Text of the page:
The alkyl and alkyl ether sulfates typically have the respective formulae ROSO3M and RO(C2H4O)xSO3M, wherein R is alkyl or alkenyl of from about 10 to about 30 carbon atoms, x is from about 1 to about 10, and M is a water-soluble cation such as ammonium, sodium, potassium and triethanolamine Another suitable class of anionic surfactants are the water-soluble salts of the organic, sulfuric acid reaction products of the general formula:
  • [0000]

    R1—SO3—M
  • [0000]
    wherein R1 is chosen from the group including a straight or branched chain, saturated aliphatic hydrocarbon radical having from about 8 to about 24, preferably about 10 to about 16, carbon atoms; and M is a cation. Still other anionic synthetic surfactants include the class designated as succinamates, olefin sulfonates having about 12 to about 24 carbon atoms, and β-alkyloxy alkane sulfonates. Examples of these materials are sodium lauryl sulfate and ammonium lauryl sulfate.
  • [0097]
    Other anionic materials useful herein are soaps (i.e. alkali metal salts, e.g., sodium or potassium salts) of fatty acids, typically having from about 8 to about 24 carbon atoms, preferably from about 10 to about 20 carbon atoms. The fatty acids used in making the soaps can be obtained from natural sources such as, for instance, plant or animal-derived glycerides (e.g., palm oil, coconut oil, soybean oil, castor oil, tallow, lard, etc.) The fatty acids can also be synthetically prepared. Soaps are described in more detail in U.S. Pat. No. 4,557,853.
  • [0098]
    Amphoteric and zwitterionic surfactants are also useful herein. Examples of amphoteric and zwitterionic surfactants which can be used in the compositions of the present invention are those which are broadly described as derivatives of aliphatic secondary and tertiary amines in which the aliphatic radical can be straight or branched chain and wherein one of the aliphatic substituents contains from about 8 to about 22 carbon atoms (preferably C8-C18) and one contains an anionic water solubilizing group, e.g., carboxy, sulfonate, sulfate, phosphate, or phosphonate. Examples are alkyl imino acetates, and iminodialkanoates and aminoalkanoates of the formulas RN[CH2)mCO2M]2 and RNH(CH2)mCO2M wherein m is from 1 to 4, R is a C8-C22 alkyl or alkenyl, and M is H, alkali metal, alkaline earth metal ammonium, or alkanolammonium. Also included are imidazolinium and ammonium derivatives. Specific examples of suitable amphoteric surfactants include sodium 3-dodecyl-aminopropionate, sodium 3-dodecylaminopropane sulfonate, N-alkyltaurines such as the one prepared by reacting dodecylamine with sodium isethionate according to the teaching of U.S. Pat. No. 2,658,072; N-higher alkyl aspartic acids such as those produced according to the teaching of U.S. Pat. No. 2,438,091; and the products sold under the trade name “Miranol” and described in U.S. Pat. No. 2,528,378. Other examples of useful amphoterics include phosphates, such as coamidopropyl PG-dimonium chloride phosphate (commercially available as Monaquat PTC, from Mona Corp.).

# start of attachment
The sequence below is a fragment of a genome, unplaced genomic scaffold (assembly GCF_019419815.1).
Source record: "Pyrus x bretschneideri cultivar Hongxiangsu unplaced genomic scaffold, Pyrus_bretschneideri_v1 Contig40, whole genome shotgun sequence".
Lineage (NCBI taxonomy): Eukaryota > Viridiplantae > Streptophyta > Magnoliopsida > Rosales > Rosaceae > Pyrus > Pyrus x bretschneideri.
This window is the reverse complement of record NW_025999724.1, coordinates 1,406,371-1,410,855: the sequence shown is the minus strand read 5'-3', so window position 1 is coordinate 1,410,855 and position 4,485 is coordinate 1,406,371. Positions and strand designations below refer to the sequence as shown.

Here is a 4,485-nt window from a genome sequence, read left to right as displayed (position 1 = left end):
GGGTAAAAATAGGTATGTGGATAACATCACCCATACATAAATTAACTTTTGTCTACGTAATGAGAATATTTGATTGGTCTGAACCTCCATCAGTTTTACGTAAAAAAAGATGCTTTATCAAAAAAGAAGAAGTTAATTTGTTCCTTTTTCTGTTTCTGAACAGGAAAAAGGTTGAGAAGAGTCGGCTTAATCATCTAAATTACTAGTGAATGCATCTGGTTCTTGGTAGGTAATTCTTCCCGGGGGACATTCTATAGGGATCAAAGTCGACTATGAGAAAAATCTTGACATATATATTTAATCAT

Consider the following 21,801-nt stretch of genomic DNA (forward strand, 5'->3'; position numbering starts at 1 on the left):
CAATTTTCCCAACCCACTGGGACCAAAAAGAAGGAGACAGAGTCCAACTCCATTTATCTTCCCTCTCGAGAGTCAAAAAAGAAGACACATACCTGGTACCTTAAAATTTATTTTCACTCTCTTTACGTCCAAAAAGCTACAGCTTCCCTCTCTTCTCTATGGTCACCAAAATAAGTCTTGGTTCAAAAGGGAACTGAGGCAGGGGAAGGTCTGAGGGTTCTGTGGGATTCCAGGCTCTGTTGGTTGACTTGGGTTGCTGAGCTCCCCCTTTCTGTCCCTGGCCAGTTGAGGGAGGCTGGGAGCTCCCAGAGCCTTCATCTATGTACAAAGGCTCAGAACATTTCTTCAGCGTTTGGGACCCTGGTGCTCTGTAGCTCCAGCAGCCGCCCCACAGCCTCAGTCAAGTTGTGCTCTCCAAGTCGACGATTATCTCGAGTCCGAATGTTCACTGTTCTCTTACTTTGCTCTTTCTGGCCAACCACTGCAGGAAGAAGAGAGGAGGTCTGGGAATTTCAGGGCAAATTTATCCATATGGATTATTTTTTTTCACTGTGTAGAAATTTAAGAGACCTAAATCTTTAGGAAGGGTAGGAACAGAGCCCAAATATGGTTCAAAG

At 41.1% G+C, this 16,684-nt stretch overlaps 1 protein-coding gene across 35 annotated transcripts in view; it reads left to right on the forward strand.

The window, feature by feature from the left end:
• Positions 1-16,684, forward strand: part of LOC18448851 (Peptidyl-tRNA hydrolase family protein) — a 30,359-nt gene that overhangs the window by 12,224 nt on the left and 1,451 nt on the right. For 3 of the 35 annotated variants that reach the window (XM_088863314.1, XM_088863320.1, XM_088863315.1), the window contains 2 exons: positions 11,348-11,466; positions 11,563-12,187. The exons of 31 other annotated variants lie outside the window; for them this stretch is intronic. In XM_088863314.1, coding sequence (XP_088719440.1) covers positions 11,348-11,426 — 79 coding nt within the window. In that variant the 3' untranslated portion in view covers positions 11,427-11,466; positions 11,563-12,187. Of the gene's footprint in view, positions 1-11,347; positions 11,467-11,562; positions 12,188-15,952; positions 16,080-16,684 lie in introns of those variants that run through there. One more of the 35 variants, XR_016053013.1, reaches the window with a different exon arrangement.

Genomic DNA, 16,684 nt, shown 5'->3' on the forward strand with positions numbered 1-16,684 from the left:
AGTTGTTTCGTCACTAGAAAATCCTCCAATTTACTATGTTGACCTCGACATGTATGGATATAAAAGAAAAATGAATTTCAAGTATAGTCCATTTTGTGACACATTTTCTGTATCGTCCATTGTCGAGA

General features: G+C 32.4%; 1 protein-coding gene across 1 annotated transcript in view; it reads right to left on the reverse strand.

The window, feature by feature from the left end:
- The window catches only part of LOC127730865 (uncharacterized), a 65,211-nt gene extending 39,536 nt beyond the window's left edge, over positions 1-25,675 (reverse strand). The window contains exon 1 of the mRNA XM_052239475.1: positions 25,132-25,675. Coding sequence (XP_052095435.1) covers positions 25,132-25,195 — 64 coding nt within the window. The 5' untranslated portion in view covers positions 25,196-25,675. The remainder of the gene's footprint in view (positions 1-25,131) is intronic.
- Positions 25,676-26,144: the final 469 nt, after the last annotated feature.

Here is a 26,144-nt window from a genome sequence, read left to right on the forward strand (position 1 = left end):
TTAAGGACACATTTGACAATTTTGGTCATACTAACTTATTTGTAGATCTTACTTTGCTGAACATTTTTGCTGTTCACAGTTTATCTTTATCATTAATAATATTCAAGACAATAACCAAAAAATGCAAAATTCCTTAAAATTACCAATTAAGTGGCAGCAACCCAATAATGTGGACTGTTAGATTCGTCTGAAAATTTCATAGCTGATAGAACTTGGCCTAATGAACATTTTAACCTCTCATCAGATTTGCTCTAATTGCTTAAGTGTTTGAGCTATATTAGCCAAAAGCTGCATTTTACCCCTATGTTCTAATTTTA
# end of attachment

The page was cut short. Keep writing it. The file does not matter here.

• [0099]
    Other amphoteric or zwitterionic surfactants useful herein include betaines. Examples of betaines include the higher alkyl betaines, such as coco dimethyl carboxymethyl betaine, lauryl dimethyl carboxymethyl betaine, lauryl dimethyl alphacarboxyethyl betaine, cetyl dimethyl carboxymethyl betaine, cetyl dimethyl betaine (available as Lonzaine 16SP from Lonza Corp.), lauryl bis-(2-hydroxyethyl) carboxymethyl betaine, stearyl bis-(2-hydroxypropyl) carboxymethyl betaine, oleyl dimethyl gamma-carboxypropyl betaine, lauryl bis-(2-hydroxypropyl)alpha-carboxyethyl betaine, coco dimethyl sulfopropyl betaine, stearyl dimethyl sulfopropyl betaine, lauryl dimethyl sulfoethyl betaine, lauryl bis-(2-hydroxyethyl) sulfopropyl betaine, and amidobetaines and amidosulfobetaines (wherein the RCONH(CH2)3 radical is attached to the nitrogen atom of the betaine), oleyl betaine (available as amphoteric Velvetex OLB-50 from Henkel), and cocamidopropyl betaine (available as Velvetex BK-35 and BA-35 from Henkel).
  • [0100]
    Other useful amphoteric and zwitterionic surfactants include the sultaines and hydroxysultaines such as cocamidopropyl hydroxysultaine (available as Mirataine CBS from Rhone-Poulenc), and the alkanoyl sarcosinates corresponding to the formula RCON(CH3)CH2CH2CO2M wherein R is alkyl or alkenyl of about 10 to about 20 carbon atoms, and M is a water-soluble cation such as ammonium, sodium, potassium and trialkanolamine (e.g., triethanolamine), a preferred example of which is sodium lauroyl sarcosinate.
  • [0101]
    3. Water
  • [0102]
    The preferred oil-in-water emulsion contains from about 25% to about 98%, preferably from about 65% to about 95%, more preferably from about 70% to about 90% water by weight of the topical carrier.
  • [0103]